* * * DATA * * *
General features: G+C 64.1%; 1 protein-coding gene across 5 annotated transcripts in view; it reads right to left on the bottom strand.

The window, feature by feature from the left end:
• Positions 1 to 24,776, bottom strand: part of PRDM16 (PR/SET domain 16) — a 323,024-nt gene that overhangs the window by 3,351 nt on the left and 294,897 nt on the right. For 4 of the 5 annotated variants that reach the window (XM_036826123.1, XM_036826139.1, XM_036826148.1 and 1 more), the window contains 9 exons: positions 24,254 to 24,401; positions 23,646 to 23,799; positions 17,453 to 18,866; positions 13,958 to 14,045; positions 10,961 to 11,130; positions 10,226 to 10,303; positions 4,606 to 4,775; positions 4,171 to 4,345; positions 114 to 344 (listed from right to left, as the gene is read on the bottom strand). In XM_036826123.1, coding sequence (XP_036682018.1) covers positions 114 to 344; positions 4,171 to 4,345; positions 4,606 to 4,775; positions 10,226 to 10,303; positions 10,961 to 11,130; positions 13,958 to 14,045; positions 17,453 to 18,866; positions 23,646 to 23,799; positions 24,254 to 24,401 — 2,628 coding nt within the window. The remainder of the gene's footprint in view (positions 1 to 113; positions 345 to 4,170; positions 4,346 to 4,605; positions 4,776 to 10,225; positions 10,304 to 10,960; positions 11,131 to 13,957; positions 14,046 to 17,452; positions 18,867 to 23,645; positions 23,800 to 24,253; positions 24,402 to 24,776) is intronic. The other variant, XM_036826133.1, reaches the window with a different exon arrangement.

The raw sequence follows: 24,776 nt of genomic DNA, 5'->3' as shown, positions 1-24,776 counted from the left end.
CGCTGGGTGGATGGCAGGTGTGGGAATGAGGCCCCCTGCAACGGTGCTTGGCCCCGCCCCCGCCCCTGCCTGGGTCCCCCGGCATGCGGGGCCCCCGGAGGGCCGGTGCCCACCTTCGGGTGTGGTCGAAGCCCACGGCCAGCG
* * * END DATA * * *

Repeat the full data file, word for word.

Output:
General features: G+C 64.1%; 1 protein-coding gene across 5 annotated transcripts in view; it reads right to left on the bottom strand.

The window, feature by feature from the left end:
• Positions 1 to 24,776, bottom strand: part of PRDM16 (PR/SET domain 16) — a 323,024-nt gene that overhangs the window by 3,351 nt on the left and 294,897 nt on the right. For 4 of the 5 annotated variants that reach the window (XM_036826123.1, XM_036826139.1, XM_036826148.1 and 1 more), the window contains 9 exons: positions 24,254 to 24,401; positions 23,646 to 23,799; positions 17,453 to 18,866; positions 13,958 to 14,045; positions 10,961 to 11,130; positions 10,226 to 10,303; positions 4,606 to 4,775; positions 4,171 to 4,345; positions 114 to 344 (listed from right to left, as the gene is read on the bottom strand). In XM_036826123.1, coding sequence (XP_036682018.1) covers positions 114 to 344; positions 4,171 to 4,345; positions 4,606 to 4,775; positions 10,226 to 10,303; positions 10,961 to 11,130; positions 13,958 to 14,045; positions 17,453 to 18,866; positions 23,646 to 23,799; positions 24,254 to 24,401 — 2,628 coding nt within the window. The remainder of the gene's footprint in view (positions 1 to 113; positions 345 to 4,170; positions 4,346 to 4,605; positions 4,776 to 10,225; positions 10,304 to 10,960; positions 11,131 to 13,957; positions 14,046 to 17,452; positions 18,867 to 23,645; positions 23,800 to 24,253; positions 24,402 to 24,776) is intronic. The other variant, XM_036826133.1, reaches the window with a different exon arrangement.

The raw sequence follows: 24,776 nt of genomic DNA, 5'->3' as shown, positions 1-24,776 counted from the left end.
CGCTGGGTGGATGGCAGGTGTGGGAATGAGGCCCCCTGCAACGGTGCTTGGCCCCGCCCCCGCCCCTGCCTGGGTCCCCCGGCATGCGGGGCCCCCGGAGGGCCGGTGCCCACCTTCGGGTGTGGTCGAAGCCCACGGCCAGCG